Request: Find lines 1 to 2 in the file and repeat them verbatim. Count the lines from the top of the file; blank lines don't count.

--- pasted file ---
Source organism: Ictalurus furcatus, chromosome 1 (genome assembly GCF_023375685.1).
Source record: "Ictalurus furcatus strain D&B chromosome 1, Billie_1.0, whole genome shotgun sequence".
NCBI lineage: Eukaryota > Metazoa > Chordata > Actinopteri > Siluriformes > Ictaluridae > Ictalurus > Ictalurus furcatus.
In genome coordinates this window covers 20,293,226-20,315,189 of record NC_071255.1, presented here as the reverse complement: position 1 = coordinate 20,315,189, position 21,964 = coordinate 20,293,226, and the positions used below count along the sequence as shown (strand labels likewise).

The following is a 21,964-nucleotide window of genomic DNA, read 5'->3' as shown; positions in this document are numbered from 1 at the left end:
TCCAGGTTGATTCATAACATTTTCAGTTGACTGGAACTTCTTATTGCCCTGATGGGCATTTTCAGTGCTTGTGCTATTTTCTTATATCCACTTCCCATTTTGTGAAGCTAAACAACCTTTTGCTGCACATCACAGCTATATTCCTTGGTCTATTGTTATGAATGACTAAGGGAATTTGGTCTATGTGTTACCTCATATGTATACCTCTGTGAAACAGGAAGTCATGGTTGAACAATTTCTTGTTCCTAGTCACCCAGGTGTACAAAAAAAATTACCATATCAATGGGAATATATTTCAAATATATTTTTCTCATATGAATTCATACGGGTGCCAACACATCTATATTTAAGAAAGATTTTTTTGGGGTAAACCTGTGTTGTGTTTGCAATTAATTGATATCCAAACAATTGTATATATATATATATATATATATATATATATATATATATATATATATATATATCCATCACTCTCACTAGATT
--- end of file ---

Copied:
Source organism: Ictalurus furcatus, chromosome 1 (genome assembly GCF_023375685.1).
Source record: "Ictalurus furcatus strain D&B chromosome 1, Billie_1.0, whole genome shotgun sequence".